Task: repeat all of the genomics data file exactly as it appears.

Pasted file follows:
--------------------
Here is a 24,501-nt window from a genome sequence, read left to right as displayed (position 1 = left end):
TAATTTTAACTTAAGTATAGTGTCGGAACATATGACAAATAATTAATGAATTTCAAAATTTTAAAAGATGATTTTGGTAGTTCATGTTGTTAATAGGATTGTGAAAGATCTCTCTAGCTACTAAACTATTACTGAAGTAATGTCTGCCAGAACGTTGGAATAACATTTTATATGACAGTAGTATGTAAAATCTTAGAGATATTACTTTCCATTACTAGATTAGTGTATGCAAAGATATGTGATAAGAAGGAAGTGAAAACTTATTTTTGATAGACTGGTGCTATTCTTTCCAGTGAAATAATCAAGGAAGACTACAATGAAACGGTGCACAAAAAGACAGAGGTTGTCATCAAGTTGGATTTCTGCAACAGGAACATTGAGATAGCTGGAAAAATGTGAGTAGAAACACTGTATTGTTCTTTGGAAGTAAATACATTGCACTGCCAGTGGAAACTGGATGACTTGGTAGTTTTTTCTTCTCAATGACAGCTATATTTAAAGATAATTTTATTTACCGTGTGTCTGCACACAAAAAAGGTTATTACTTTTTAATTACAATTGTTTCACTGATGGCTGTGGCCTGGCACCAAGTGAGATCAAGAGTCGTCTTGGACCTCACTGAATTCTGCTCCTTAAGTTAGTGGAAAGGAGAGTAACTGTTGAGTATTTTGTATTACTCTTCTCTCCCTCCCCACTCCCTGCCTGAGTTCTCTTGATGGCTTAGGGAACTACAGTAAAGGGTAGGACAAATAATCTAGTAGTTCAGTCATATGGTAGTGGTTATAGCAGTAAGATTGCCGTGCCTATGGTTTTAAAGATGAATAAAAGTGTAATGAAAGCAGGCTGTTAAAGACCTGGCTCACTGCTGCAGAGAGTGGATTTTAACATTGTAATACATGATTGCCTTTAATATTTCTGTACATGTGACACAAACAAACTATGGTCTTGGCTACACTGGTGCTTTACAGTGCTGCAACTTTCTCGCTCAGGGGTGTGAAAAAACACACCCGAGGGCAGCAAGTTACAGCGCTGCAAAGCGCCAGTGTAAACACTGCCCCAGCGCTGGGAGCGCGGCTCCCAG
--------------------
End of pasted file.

Here is a 24,501-nt window from a genome sequence, read left to right as displayed (position 1 = left end):
TAATTTTAACTTAAGTATAGTGTCGGAACATATGACAAATAATTAATGAATTTCAAAATTTTAAAAGATGATTTTGGTAGTTCATGTTGTTAATAGGATTGTGAAAGATCTCTCTAGCTACTAAACTATTACTGAAGTAATGTCTGCCAGAACGTTGGAATAACATTTTATATGACAGTAGTATGTAAAATCTTAGAGATATTACTTTCCATTACTAGATTAGTGTATGCAAAGATATGTGATAAGAAGGAAGTGAAAACTTATTTTTGATAGACTGGTGCTATTCTTTCCAGTGAAATAATCAAGGAAGACTACAATGAAACGGTGCACAAAAAGACAGAGGTTGTCATCAAGTTGGATTTCTGCAACAGGAACATTGAGATAGCTGGAAAAATGTGAGTAGAAACACTGTATTGTTCTTTGGAAGTAAATACATTGCACTGCCAGTGGAAACTGGATGACTTGGTAGTTTTTTCTTCTCAATGACAGCTATATTTAAAGATAATTTTATTTACCGTGTGTCTGCACACAAAAAAGGTTATTACTTTTTAATTACAATTGTTTCACTGATGGCTGTGGCCTGGCACCAAGTGAGATCAAGAGTCGTCTTGGACCTCACTGAATTCTGCTCCTTAAGTTAGTGGAAAGGAGAGTAACTGTTGAGTATTTTGTATTACTCTTCTCTCCCTCCCCACTCCCTGCCTGAGTTCTCTTGATGGCTTAGGGAACTACAGTAAAGGGTAGGACAAATAATCTAGTAGTTCAGTCATATGGTAGTGGTTATAGCAGTAAGATTGCCGTGCCTATGGTTTTAAAGATGAATAAAAGTGTAATGAAAGCAGGCTGTTAAAGACCTGGCTCACTGCTGCAGAGAGTGGATTTTAACATTGTAATACATGATTGCCTTTAATATTTCTGTACATGTGACACAAACAAACTATGGTCTTGGCTACACTGGTGCTTTACAGTGCTGCAACTTTCTCGCTCAGGGGTGTGAAAAAACACACCCGAGGGCAGCAAGTTACAGCGCTGCAAAGCGCCAGTGTAAACACTGCCCCAGCGCTGGGAGCGCGGCTCCCAG